Once you have the big chunks split into small chunks there should be less complexity to the data, and the smaller chunks will be easier to clean. If necessary repeat the process of slowly reducing the size of each cells data chunk.

Prefer splitting existing data over creating new data

This particular tip does vary somewhat based on context, but generally it’s easier to split apart existing data to get the atomic granularity you need rather than copying data into a new cell.

Don’t create more data.

You already have enough.

Split what you have into the proper chunks, one chunk per cell.

When data is copied you end up with multiple pieces of the same data in slightly different forms.

If you simply split the data you will always have just one set of data.

Use find and replace

I always prefer to use the simplest tools possible to get the job done and tools don’t get any simpler in Excel then find and replace.

The most important aspect of using find and replace effectively in Excel is to limit the scope of the find and replace operation by selecting the data area first.

The selection creates a range in which the find and replace will operate.

In many cases this is best done on a column by column basis.

For example, find all spaces in a column and replace them with nothing.

Use text to columns

Excel has several different ways to move data chunks from one column to another. a variety of formulas can pick out specific data and the flash fill feature can be helpful, but I find the best and most straightforward way to use the text to columns tool.

Text to columns often requires some clean up work to isolate some kind of delimiter to split on, but once you have that delimiter text to columns is accurate and efficient.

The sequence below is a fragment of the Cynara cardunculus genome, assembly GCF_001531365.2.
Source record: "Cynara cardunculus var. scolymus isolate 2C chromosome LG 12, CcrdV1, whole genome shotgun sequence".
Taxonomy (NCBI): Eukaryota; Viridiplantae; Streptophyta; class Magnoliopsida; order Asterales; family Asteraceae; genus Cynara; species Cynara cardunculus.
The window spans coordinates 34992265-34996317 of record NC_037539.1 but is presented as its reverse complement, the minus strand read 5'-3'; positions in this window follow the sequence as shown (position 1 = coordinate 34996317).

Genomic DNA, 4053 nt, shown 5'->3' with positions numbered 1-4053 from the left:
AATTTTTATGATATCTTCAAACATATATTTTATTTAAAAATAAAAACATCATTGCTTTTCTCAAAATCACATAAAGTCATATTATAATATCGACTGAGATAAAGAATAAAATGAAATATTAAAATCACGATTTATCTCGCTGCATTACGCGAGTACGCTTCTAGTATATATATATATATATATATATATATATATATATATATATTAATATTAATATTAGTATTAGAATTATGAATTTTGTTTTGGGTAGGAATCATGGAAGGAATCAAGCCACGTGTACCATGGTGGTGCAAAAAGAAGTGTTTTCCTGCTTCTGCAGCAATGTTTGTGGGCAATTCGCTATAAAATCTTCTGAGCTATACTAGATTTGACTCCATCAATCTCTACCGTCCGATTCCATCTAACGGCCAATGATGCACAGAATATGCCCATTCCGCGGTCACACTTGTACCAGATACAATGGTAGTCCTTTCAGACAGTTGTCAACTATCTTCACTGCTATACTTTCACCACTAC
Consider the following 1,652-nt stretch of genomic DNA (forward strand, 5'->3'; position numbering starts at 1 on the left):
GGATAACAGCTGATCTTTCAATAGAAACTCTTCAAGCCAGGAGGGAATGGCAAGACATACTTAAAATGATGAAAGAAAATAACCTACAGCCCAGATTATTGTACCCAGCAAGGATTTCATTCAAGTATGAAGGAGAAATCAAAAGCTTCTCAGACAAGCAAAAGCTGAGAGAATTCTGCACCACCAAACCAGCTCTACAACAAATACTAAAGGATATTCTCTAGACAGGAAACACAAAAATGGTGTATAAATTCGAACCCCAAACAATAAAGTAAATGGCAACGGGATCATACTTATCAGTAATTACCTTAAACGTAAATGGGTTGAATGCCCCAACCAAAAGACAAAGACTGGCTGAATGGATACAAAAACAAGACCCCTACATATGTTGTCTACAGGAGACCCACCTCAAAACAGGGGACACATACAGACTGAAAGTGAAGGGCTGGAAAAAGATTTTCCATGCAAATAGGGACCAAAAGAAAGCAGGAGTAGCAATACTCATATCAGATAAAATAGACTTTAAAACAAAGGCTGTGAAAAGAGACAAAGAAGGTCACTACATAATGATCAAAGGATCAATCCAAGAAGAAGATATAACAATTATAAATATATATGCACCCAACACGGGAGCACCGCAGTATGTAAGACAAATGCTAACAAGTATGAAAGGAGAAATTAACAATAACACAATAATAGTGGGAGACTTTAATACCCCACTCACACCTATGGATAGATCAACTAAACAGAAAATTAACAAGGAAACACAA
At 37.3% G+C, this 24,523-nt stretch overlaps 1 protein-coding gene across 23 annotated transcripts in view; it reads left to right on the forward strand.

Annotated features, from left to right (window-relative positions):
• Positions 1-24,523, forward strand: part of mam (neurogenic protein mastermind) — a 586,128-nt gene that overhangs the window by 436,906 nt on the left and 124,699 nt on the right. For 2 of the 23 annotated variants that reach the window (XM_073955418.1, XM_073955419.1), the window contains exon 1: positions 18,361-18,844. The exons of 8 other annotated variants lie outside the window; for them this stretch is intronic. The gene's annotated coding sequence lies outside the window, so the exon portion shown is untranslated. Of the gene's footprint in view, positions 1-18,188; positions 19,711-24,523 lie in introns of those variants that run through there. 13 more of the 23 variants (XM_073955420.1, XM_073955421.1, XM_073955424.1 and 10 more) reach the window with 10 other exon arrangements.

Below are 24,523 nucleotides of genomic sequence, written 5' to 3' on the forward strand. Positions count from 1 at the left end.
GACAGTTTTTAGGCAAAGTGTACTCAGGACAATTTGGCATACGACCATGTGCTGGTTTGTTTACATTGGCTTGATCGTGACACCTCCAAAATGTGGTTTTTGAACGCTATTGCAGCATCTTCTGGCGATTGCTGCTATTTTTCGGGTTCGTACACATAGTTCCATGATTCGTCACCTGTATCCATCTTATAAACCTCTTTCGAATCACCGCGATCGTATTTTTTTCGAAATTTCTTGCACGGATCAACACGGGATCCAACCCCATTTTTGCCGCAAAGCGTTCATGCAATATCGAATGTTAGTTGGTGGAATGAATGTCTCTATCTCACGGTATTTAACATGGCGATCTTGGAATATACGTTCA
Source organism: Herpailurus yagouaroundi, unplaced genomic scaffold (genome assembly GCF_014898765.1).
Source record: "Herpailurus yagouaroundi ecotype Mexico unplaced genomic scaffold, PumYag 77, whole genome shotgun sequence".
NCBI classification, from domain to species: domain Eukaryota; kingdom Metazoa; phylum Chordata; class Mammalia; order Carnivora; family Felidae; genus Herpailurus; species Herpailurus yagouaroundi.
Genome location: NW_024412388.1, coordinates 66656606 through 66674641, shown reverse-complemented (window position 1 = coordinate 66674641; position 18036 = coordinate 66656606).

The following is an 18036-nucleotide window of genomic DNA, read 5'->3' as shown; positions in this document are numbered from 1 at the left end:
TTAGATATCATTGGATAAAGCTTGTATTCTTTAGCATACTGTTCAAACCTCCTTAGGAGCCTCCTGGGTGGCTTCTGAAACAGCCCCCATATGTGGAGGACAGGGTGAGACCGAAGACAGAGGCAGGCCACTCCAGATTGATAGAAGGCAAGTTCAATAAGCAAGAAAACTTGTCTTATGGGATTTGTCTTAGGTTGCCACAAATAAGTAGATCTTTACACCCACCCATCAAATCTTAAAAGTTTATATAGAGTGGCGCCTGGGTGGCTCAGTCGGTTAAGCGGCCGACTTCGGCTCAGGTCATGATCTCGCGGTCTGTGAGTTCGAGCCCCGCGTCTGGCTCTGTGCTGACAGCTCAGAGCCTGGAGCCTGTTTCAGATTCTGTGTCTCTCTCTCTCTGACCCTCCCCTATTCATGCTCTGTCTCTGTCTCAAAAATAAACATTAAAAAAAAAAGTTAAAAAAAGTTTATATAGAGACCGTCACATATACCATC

Copy/paste as values only to clean up formulas

Getting rid of formulas is of high importance when cleaning data.

This is because cell data that is created by formulas usually depends on other cell data to create that calculation. If the source cell gets removed or changed then the formula in the dependent cell will break.

Work iteratively

Really this tip could either come at the beginning or the end of the list.

Which is what working iteratively is all about: a process that is repeated multiple times.

You won’t get the cleaning right or perfect the first time no matter how thoroughly you plan and consider. A big part of the cleaning data process is the learning that goes along with it; you will learn about the data as you try to clean it.

It may take several iterations of the cleaning process before you really have the things figured out.

This is completely normal.

Experience will always be a guide to help you anticipate potential issues and plan ahead but every dataset can and usually will present problems that you never anticipated.

Wrapping up

As I said, these tips are Excel-based to some degree, but many programs have tools that perform similar functions. In many cases your tools may be chosen for you by your organizational process and standards. These tips can help guide your process regardless.

It is important to remember that the tool itself is less significant than the knowledge of the person who uses the tool.

The key part is that you develop your personal approach to data cleaning and think about and consider that process on an ongoing basis.

The best processes are not closed to change.

The best processes are open to change.

Use your tools within that context, and you will be much better at what you do.